From 1900 to 1913, Rev. T.F. Schaefer, Rev. Daniel Coffee and Rev. Patrick Doheny served as Pastors. Rev. Napoleon Archambault made improvements to the rectory and the church and erected a vault in the cemetery during his pastorate from 1913 to 1925. Rev. J.A. Dame was pastor from 1925 to 1931 and put a concrete foundation under the church and a new heating system in the rectory. Rev. T. J. Liddy, 1931 to 1941 was responsible for a new organ in the church. Rev. Michael Costello, 1941 to 1947 organized spiritual groups for the youth of the Parish and Rev. Leo L'Ecuyer, 1947 to 1956 organized the Holy Name Society and remodeled the church interior. Rev. Christopher McHugh, who served from 1956 to 1 963, reorganized the C.Y.O and Catechism Classes. Rev. David Roche continued to expand the program of religious education for the young and increased the staff of teachers from 1 963 until his untimely death in 1968. Rev. Raymond Provost, 1968 to 1975, was Pastor when it was found that the 94 year old St. Ambrose Church, a wooden structure, was unsafe and could no longer be used. The church had served the needs of the Parish from October of 1877 to July 4, 1971. The new St. Ambrose Church was dedicated on July 31, 1971 by Bishop Robert F. Joyce.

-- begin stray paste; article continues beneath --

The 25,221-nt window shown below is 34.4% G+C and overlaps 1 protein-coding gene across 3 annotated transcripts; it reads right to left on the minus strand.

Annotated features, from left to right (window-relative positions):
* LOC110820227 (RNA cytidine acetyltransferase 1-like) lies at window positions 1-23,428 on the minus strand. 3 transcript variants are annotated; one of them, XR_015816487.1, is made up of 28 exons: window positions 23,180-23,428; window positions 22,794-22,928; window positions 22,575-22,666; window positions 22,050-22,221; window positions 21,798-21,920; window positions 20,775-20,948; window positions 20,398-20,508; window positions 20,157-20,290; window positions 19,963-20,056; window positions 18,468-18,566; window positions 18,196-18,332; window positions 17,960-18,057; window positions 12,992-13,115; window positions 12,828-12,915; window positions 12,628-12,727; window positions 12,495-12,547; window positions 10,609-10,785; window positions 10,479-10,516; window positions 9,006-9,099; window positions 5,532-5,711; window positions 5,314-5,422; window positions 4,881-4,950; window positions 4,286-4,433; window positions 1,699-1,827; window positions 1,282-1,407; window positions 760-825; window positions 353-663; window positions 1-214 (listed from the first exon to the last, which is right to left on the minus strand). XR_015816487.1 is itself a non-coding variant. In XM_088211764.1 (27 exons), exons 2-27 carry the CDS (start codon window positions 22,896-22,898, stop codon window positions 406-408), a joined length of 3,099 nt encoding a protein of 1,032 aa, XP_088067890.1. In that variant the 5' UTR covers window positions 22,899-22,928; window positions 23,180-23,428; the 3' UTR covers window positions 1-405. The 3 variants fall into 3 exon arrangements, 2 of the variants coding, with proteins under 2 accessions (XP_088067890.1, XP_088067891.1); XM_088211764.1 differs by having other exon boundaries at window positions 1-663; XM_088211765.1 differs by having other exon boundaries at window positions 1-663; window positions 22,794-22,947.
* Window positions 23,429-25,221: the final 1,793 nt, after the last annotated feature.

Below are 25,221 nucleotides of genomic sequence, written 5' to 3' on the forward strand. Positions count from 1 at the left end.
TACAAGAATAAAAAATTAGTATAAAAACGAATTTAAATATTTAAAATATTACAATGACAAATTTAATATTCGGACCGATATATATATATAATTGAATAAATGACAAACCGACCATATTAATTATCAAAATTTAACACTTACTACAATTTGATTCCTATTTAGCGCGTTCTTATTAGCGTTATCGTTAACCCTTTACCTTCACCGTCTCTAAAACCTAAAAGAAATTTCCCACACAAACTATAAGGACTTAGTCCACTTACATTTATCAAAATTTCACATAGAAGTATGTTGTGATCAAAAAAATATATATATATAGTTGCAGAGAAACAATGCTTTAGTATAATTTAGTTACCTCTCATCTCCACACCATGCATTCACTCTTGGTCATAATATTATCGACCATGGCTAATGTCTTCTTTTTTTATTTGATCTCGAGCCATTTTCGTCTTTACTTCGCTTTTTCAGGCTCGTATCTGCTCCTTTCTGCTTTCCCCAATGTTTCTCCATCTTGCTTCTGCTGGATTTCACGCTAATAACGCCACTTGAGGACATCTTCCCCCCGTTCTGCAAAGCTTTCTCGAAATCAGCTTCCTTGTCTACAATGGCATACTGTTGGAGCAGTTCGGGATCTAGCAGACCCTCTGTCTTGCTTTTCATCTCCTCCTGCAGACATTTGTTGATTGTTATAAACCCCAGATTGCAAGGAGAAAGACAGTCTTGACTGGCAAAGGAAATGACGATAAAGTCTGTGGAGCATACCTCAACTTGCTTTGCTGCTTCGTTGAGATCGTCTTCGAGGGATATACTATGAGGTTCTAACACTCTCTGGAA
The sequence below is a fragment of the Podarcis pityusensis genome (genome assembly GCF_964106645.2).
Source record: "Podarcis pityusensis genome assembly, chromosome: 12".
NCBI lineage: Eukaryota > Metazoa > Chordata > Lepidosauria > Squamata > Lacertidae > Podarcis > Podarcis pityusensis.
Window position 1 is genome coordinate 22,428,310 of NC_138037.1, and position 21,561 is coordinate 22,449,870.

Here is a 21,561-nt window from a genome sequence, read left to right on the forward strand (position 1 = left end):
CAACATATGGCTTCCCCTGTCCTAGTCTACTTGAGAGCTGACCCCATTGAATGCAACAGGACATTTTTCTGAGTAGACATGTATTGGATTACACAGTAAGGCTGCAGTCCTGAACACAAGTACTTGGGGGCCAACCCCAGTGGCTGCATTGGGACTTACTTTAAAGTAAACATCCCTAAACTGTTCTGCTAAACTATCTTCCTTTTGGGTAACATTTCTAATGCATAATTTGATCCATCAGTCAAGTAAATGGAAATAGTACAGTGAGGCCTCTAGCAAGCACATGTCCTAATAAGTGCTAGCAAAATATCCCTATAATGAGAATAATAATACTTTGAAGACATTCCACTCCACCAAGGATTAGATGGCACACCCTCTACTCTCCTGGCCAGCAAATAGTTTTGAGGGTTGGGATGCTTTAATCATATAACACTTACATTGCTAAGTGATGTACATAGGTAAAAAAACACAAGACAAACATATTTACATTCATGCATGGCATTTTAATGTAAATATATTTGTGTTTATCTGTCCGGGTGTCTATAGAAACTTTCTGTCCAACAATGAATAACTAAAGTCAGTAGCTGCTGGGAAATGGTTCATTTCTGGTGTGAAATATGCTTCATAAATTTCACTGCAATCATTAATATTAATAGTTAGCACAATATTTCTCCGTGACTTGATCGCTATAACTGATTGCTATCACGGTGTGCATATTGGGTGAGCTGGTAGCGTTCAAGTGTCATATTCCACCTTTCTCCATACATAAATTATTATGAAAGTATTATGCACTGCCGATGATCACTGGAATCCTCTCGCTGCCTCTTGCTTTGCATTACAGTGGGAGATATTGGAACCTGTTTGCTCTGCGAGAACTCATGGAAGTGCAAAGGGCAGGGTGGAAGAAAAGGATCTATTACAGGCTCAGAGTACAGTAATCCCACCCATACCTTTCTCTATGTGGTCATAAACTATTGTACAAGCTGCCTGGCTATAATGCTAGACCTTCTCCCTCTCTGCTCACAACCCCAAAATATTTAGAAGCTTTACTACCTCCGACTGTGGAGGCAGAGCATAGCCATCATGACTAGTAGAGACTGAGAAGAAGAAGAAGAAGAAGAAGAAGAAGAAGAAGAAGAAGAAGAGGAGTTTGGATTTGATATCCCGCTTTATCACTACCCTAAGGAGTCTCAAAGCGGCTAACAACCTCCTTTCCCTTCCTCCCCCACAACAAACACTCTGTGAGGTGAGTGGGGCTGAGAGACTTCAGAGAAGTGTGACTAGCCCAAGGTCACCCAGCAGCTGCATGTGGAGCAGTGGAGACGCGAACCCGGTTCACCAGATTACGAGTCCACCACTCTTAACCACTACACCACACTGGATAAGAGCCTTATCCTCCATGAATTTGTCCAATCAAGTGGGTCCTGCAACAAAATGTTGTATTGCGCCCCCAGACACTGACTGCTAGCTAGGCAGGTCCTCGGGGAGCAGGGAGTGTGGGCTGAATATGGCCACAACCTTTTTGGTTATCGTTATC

The strength of the Faith shared in St. Ambrose Parish is shown in the number of women and men who have entered Religious Life and the Priesthood over the years, among them: Anna Hayes, in Religion, Sister M. Julia and Margaret Crowley, Sister Mary Magdalen, both of the Sisters of St. Joseph in Rutland. Ann Casey, Sister M. Raymond; Winifred Casey, Sister M. Winifred; Mary Conway, Sister Angela joined the Sisters of Mercy in Burlington. Mary Vincent entered the Sisters of St. Joseph in Troy, N.Y.